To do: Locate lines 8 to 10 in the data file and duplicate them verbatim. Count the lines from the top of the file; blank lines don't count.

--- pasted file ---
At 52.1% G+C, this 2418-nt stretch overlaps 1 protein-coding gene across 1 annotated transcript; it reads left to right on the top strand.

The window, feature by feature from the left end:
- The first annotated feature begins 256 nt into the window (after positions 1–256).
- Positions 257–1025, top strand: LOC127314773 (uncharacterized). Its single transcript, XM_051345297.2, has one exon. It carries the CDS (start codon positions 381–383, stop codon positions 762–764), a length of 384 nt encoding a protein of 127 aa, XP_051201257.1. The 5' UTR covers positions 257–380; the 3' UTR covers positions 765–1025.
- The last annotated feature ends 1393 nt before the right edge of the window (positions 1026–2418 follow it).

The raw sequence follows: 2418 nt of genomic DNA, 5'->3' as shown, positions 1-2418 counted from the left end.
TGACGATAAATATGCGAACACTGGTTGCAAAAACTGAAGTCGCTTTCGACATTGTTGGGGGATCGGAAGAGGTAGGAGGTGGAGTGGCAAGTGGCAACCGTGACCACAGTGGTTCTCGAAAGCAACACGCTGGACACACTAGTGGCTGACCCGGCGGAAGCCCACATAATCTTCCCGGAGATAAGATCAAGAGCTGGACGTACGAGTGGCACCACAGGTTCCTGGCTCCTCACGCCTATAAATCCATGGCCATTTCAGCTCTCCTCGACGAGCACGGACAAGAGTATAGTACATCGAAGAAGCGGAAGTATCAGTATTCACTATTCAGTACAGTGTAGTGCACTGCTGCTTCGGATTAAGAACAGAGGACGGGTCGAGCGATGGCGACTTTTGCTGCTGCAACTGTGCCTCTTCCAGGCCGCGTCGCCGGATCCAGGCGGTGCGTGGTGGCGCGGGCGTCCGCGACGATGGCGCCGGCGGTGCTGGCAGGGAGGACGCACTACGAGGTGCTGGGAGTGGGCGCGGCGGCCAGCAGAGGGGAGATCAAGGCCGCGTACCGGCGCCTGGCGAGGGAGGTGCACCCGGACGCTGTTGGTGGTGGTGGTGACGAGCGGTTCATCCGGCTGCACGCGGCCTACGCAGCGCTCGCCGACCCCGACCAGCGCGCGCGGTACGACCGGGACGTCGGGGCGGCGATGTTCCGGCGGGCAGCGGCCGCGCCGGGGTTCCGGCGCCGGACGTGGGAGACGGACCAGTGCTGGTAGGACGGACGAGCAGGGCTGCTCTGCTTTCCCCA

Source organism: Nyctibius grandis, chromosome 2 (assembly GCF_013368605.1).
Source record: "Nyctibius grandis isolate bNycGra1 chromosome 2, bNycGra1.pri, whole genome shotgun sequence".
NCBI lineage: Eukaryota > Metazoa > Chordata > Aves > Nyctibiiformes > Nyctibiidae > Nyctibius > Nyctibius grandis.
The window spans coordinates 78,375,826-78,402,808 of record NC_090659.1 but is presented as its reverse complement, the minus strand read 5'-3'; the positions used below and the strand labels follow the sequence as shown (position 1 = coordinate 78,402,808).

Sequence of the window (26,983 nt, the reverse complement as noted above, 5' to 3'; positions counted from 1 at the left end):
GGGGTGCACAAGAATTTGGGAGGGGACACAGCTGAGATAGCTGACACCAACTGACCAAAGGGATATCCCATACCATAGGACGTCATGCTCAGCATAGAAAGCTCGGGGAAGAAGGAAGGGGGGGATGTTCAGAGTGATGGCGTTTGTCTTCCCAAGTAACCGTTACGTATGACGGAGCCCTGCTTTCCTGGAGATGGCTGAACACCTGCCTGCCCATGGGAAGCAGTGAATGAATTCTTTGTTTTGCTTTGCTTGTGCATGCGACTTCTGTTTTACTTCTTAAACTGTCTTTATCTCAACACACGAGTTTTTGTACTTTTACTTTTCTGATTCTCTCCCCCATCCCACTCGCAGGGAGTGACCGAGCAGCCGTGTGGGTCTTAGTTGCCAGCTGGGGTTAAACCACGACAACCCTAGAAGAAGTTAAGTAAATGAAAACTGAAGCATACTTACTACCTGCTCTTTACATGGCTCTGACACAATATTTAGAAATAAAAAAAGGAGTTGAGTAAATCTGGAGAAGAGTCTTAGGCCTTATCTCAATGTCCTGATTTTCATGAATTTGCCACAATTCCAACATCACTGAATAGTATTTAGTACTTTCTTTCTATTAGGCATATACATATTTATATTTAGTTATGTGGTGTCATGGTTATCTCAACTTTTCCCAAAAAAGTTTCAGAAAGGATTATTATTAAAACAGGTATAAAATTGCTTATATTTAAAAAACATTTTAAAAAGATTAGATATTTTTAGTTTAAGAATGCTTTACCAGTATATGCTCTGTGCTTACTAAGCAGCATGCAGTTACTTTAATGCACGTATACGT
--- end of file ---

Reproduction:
Source organism: Nyctibius grandis, chromosome 2 (assembly GCF_013368605.1).
Source record: "Nyctibius grandis isolate bNycGra1 chromosome 2, bNycGra1.pri, whole genome shotgun sequence".
NCBI lineage: Eukaryota > Metazoa > Chordata > Aves > Nyctibiiformes > Nyctibiidae > Nyctibius > Nyctibius grandis.